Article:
The Byrne Blog

John Byrne Communicating About Communications

Sometimes you just can’t make stuff up when it comes to dealing with people who work for big companies that serve the general public.  Like a utility.

As part of relocating (which I recently did from Philadelphia to Chicago), I had to return a couple of digital cable boxes.  The online locator for the nearest office to my home apparently didn’t work too well, as it was sending me to one several miles away from my home when I entered my zip code.  I knew there had to be one closer, so I entered a different zip code for a neighborhood next to mine.  Sure enough, I got directed to a much closer office.

When I arrived at the office, I was surprised to see that it was arranged with counters fortified with bulletproof glass thick enough to make any bank envious.  There was also a nifty electronic “take a number machine” at the entrance that asked whether I was seeking assistance with my cable, telephone or internet.  Well, since we had all three from this company and since our move necessitated that I cancel all three services, I was momentarily stumped.  Remembering the cable boxes tucked under my arm, I gamely pressed “cable” to receive my number and waited for it to be called.

While waiting, I noticed that others who came in before me, and who pressed phone or internet, were issued numbers lower than mine.  Sure enough, they were served before me.  Obviously, like what always happens to me at the grocery store, I had picked the wrong line (or in this case, service).  Eventually, though, I was invited to come to the counter and speak through six inches of Plexiglass to a real person. 

Upon giving her my account number, I was promptly informed by the person behind the glass that I was at the wrong office to drop off my cable boxes.  My bad, but I’m here now, I replied.  It was late in the day, and there was not a chance I’d make it to the other office before it closed.  With a frown on her face, the person told me to put the cable boxes into “the slot.”  The “slot” was a small pass-through compartment that, when opened, provided a window through the barrier.  Unfortunately, I couldn’t seem to figure out how to fit the boxes into it so that the door would close, apparently allowing the person on the other side to take them and allow me to get on with my life.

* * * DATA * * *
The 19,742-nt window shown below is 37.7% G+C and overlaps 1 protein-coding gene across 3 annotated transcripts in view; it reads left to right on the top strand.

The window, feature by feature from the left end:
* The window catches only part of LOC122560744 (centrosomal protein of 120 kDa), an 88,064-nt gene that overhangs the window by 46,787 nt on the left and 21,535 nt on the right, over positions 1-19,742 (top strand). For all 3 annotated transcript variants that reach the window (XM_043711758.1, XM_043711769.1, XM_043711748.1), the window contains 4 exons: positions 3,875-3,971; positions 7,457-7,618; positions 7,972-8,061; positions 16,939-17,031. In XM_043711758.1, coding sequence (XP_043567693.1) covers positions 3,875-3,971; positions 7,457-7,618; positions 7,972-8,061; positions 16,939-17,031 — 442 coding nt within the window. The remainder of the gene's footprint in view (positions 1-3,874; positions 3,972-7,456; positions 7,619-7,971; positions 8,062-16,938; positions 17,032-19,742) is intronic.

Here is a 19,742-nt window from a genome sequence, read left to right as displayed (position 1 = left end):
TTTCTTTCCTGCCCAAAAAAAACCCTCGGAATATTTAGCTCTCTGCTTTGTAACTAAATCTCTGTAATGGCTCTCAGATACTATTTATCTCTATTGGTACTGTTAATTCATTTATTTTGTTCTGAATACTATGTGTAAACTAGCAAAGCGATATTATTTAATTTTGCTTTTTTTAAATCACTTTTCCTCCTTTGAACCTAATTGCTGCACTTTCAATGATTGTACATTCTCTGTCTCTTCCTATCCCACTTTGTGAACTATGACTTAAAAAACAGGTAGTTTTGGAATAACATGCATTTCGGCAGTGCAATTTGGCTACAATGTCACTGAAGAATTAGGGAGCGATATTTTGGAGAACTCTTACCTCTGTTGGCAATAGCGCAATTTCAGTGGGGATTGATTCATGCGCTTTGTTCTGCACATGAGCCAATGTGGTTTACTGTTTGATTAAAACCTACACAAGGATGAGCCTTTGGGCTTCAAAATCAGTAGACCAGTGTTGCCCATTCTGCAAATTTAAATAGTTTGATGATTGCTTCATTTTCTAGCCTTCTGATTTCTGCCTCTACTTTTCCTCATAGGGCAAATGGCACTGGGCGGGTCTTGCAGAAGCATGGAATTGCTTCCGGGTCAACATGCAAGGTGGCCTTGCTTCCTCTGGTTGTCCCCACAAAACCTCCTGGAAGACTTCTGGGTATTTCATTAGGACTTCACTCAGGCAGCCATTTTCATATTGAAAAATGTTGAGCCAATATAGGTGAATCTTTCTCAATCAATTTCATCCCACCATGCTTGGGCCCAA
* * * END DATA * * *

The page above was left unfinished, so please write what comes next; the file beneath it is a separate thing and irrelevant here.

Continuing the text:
After a couple of miscues, complete with the person yelling at me through the glass to put the boxes in a different way, she finally gave up her shouting with one final huff.  The next thing I know, she’s stomping off to a nearby door, yanking it open and joining the hoi polloi (i.e., customers) on my side of the looking glass.  “It fits this way, dummy!” she snarled as she shoved the boxes into the slot in the correct (and obviously unfathomable to me) position.  And I have to admit here that she didn’t actually say “dummy,” but I was able to infer it.  She then stalked back to the door and returned to her position on the other side of the glass, where she retrieved the boxes from the slot.  [At this point, you may be wondering why she didn’t just take the boxes from me and walk with them to the other side of the glass instead of placing them in the slot for me, but that will have to remain a mystery to us all.]

By now, the wearying effects of moving and the person’s attitude had taken a toll on me.  With my irritation only slightly checked, I opened my big mouth and said, “You know, you might want to take a little refresher on your customer service skills.” 

The person behind the glass stopped tapping into her computer, looked at me with a scowl and said, acidly, “Sir, I’m not in customer service.  That’s another department.”  She then returned to her typing, without a hint of irony.

I was stunned into silence, which for those who know me, is a feat that is damn near next to impossible.  I looked around to see if anyone had just witnessed this exchange.  One guy standing a couple of windows down looked over at me with a slight smirk, as if to say, “Well, what did you expect her to say?”

Honestly, at most I was expecting a dirty look, which I likely deserved for my essentially obnoxious remark.  I wasn’t expecting the perfect fodder for a parable on how not to communicate with your customers, directly or indirectly. 

And so I recount this exchange as often as I can when my friends and colleagues engage in a game of “can you top this” for unbelievable stories involving customer service.  Many of them are naturally incredulous at my tale.  But almost none are surprised.  And if I were a company that provoked that kind of reaction in my customers or my prospective customers, I would be very, very worried.

One thought on “Sorry, Not My Job

  1. Bruce Bell says:

    Well said my Cuz, ain’t the world wonderful, it’s just so full of so many pleassent people. Say hello sometime.


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